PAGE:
Now that we are about to choose a new Chief Executive Officer to manage our national estate, let me say that the man of humble beginning I came to know in Bayelsa and his compatriots there claim no divine right to rule others, a doctrine, I fear, my friend General Buhari believes in, descending from the dynastic heights of our western Caliphate. Choosing between the two as rulers, the one required reading I would recommend is the fable of King Log and King Stork of the Kingdom of Frogs. It is told by the old African slave Aesop in ancient Greece. Our social media savvy ones should go to their Google.
But for a local demonstration of how the majorities have made one sprawling colony of all the minorities in this country, there is this collection of papers Delta Briefs which includes the River Basins Report. It is put side by side, as scientific slides in a laboratory, by Mofia Akobo, a medical doctor. Once upon a time in the Nigerian military, Gowon drafted him to serve as Nigeria’s first Federal Commissioner for Petroleum. His collection clinically illustrates the task of getting clean our country turned into a cesspit. He has the other distinction of being one of the world’s first victims of the high-jacking of planes to push a political cause. Of course, Nigeria does not remember the PLO hostage incident of the flight from Vienna to Algiers, nor the Tiresias, blind and without pension today in Port Harcourt, after sitting at OPEC.
The answer to the chronic neglect of a people by their own government rests finally with themselves. Numbers are stacked against minorities in our present political structure, the so-called majorities claiming power over them, giving it up only as a temporary favour. This then is the setup today in the political parties, all formed with the sole ideology of winning elections, disputed, because of rigging. But minorities, together, are more than all the majorities.
So minorities should stop flocking to political parties in the hands of majorities. In whatever colours these power mongers come, hustling for votes from them as individual citizens, the clothes remain the same. Minorities must know that only as a group can they get their rights realized, whether in a parliamentary or presidential system. They have each other to hold for strength as in the bundle of sticks in the tale; separated as one broom-stick, they break between two fingers. The metaphor for them, therefore, is not Zik’s beautiful bride, but the ant, a creature, full of sense, resource and industry, that believes in taking collective action, being on his own very small in size. Again, go to Aesop!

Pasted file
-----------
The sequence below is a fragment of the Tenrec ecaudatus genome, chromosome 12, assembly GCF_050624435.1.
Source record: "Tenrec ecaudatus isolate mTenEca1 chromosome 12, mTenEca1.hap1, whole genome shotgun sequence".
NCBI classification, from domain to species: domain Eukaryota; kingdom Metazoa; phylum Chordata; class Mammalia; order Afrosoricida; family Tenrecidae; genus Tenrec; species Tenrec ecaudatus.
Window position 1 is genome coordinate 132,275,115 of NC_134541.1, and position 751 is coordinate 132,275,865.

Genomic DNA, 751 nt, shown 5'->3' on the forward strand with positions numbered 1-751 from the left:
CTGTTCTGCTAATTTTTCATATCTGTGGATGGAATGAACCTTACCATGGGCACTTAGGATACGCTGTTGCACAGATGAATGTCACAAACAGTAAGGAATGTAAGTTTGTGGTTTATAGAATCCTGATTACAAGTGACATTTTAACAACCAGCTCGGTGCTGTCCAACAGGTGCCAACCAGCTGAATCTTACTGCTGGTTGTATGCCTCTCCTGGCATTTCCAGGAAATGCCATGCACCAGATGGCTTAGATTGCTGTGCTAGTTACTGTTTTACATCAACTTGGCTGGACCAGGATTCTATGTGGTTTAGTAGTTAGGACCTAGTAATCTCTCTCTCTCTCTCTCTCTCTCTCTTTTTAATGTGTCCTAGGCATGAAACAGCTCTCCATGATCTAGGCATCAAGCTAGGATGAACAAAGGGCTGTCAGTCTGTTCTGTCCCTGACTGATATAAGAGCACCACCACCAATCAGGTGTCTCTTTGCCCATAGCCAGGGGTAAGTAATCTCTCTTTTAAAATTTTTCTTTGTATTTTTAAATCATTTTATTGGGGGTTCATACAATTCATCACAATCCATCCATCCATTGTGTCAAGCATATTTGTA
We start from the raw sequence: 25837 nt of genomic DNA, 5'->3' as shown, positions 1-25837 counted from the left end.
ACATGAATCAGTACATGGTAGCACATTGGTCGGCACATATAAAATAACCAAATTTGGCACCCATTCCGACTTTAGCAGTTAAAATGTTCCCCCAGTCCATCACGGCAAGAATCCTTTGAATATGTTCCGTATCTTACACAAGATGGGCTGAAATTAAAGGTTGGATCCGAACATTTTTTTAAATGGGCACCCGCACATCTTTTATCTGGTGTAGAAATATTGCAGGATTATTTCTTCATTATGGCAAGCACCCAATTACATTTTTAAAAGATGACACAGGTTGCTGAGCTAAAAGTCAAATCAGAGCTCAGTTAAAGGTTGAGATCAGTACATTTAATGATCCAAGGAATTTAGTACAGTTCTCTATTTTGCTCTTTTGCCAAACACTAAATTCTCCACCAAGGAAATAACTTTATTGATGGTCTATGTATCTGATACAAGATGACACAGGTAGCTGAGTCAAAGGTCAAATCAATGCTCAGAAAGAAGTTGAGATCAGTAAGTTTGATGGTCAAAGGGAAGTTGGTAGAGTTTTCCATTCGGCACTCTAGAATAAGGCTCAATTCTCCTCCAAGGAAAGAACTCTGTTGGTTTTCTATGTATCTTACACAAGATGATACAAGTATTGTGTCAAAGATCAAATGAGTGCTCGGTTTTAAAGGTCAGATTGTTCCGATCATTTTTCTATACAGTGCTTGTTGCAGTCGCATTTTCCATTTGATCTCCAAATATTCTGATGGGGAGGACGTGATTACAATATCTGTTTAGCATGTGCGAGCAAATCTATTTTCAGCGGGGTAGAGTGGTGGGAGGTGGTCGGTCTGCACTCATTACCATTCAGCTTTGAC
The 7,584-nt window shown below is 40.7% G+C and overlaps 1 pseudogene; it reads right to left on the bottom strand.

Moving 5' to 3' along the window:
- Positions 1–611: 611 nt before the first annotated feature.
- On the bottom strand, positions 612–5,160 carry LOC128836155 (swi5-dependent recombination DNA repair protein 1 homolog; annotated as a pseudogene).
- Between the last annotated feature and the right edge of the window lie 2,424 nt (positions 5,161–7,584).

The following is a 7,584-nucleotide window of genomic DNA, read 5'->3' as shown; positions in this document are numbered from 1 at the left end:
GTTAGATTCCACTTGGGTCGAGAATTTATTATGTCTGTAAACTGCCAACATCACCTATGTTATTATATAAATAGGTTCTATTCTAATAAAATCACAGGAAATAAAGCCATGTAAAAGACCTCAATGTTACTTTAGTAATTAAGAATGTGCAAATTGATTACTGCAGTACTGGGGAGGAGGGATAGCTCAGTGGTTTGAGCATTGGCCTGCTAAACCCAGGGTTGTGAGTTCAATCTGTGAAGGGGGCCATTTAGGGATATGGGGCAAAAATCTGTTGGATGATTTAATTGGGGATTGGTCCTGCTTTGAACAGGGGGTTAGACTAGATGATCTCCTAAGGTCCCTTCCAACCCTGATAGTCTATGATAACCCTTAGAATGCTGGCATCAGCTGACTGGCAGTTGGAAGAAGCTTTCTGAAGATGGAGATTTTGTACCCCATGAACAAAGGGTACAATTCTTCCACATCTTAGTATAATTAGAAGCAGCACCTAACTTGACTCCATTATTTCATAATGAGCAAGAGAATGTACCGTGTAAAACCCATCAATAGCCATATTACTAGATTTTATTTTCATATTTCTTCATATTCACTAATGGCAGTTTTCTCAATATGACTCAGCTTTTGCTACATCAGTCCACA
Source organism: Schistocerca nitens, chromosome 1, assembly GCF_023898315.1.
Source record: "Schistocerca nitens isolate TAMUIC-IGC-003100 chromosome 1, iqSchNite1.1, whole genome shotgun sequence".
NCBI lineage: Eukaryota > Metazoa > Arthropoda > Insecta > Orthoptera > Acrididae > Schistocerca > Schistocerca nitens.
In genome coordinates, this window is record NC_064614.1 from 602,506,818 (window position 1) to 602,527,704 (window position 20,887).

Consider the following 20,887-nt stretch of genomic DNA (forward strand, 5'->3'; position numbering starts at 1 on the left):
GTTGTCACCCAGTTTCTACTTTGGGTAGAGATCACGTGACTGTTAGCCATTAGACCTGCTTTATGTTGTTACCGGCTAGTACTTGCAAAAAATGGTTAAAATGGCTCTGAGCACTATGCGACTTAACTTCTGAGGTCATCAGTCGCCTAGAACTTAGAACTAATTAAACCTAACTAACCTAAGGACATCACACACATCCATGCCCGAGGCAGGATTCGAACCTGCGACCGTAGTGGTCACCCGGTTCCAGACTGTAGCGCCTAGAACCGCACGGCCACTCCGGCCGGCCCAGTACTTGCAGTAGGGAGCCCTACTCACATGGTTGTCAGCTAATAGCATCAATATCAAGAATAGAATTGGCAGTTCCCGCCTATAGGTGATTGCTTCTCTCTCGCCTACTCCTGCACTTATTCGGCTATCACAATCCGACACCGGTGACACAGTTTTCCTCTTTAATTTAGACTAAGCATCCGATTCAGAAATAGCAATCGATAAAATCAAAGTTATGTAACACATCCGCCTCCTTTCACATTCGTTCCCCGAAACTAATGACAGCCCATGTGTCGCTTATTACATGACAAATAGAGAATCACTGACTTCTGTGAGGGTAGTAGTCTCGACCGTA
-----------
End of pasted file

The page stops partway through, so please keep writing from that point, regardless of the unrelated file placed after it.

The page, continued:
Each minorities group, standing alone as they do now, is like a girl, walking the street alone in the dark, there for the taking by gangs of boys out hunting. Minorities should not go scattered as individuals into any of the so-called national parties, not having the numbers sufficient to attract and retain the attention of a hall, packed by majorities. That is the position of every political party, and of each government it forms as trophy, after bloody battles for ballots. Sheer mass presence it is gets things done. In openly corrupt elections, minorities are diluted out of existence, and yet added up to swell, and tip the vote in favour of one of the majorities. If each of our minorities will just stand as a body and in alliance with others of their kind across the country, the majorities, behind their ethnic gates, can only come out courting them, as the necessary partners, in Project Nigeria. Nobody need carry arms.
• John Pepper Clark, a fore most poet, wrote from Lagos.